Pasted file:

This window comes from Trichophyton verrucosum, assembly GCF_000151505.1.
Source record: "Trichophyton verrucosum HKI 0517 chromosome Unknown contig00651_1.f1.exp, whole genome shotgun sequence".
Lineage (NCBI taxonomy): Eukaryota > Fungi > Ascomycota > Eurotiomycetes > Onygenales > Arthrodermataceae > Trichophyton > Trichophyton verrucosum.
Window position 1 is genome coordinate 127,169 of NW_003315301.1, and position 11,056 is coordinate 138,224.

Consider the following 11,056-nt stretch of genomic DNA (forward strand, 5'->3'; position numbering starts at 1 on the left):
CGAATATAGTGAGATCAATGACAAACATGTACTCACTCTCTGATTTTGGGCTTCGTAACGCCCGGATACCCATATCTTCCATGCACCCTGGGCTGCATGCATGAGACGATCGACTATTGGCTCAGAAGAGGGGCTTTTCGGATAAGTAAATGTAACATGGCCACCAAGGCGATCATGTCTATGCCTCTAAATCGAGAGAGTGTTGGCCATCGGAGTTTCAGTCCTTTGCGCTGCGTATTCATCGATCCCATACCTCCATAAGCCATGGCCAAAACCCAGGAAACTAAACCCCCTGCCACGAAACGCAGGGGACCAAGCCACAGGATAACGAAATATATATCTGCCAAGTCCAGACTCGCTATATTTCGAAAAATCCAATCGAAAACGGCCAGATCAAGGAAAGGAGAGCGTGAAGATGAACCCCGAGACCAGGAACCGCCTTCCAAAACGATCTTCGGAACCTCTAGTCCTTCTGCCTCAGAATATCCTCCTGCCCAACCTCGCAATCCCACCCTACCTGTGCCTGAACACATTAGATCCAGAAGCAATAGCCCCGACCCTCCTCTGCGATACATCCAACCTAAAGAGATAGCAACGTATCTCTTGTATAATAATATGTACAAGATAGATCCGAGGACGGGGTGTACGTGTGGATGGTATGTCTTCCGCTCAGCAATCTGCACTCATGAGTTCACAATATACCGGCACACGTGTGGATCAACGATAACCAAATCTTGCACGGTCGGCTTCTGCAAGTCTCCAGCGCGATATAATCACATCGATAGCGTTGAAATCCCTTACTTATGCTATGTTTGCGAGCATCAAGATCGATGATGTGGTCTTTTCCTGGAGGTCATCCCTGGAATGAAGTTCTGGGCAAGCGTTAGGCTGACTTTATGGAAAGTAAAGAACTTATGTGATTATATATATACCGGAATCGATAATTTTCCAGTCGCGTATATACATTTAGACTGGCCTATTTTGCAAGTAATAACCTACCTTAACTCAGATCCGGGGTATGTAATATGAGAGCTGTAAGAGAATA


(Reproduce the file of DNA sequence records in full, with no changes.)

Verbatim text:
This window comes from Trichophyton verrucosum, assembly GCF_000151505.1.
Source record: "Trichophyton verrucosum HKI 0517 chromosome Unknown contig00651_1.f1.exp, whole genome shotgun sequence".
Lineage (NCBI taxonomy): Eukaryota > Fungi > Ascomycota > Eurotiomycetes > Onygenales > Arthrodermataceae > Trichophyton > Trichophyton verrucosum.
Window position 1 is genome coordinate 127,169 of NW_003315301.1, and position 11,056 is coordinate 138,224.

Consider the following 11,056-nt stretch of genomic DNA (forward strand, 5'->3'; position numbering starts at 1 on the left):
CGAATATAGTGAGATCAATGACAAACATGTACTCACTCTCTGATTTTGGGCTTCGTAACGCCCGGATACCCATATCTTCCATGCACCCTGGGCTGCATGCATGAGACGATCGACTATTGGCTCAGAAGAGGGGCTTTTCGGATAAGTAAATGTAACATGGCCACCAAGGCGATCATGTCTATGCCTCTAAATCGAGAGAGTGTTGGCCATCGGAGTTTCAGTCCTTTGCGCTGCGTATTCATCGATCCCATACCTCCATAAGCCATGGCCAAAACCCAGGAAACTAAACCCCCTGCCACGAAACGCAGGGGACCAAGCCACAGGATAACGAAATATATATCTGCCAAGTCCAGACTCGCTATATTTCGAAAAATCCAATCGAAAACGGCCAGATCAAGGAAAGGAGAGCGTGAAGATGAACCCCGAGACCAGGAACCGCCTTCCAAAACGATCTTCGGAACCTCTAGTCCTTCTGCCTCAGAATATCCTCCTGCCCAACCTCGCAATCCCACCCTACCTGTGCCTGAACACATTAGATCCAGAAGCAATAGCCCCGACCCTCCTCTGCGATACATCCAACCTAAAGAGATAGCAACGTATCTCTTGTATAATAATATGTACAAGATAGATCCGAGGACGGGGTGTACGTGTGGATGGTATGTCTTCCGCTCAGCAATCTGCACTCATGAGTTCACAATATACCGGCACACGTGTGGATCAACGATAACCAAATCTTGCACGGTCGGCTTCTGCAAGTCTCCAGCGCGATATAATCACATCGATAGCGTTGAAATCCCTTACTTATGCTATGTTTGCGAGCATCAAGATCGATGATGTGGTCTTTTCCTGGAGGTCATCCCTGGAATGAAGTTCTGGGCAAGCGTTAGGCTGACTTTATGGAAAGTAAAGAACTTATGTGATTATATATATACCGGAATCGATAATTTTCCAGTCGCGTATATACATTTAGACTGGCCTATTTTGCAAGTAATAACCTACCTTAACTCAGATCCGGGGTATGTAATATGAGAGCTGTAAGAGAATA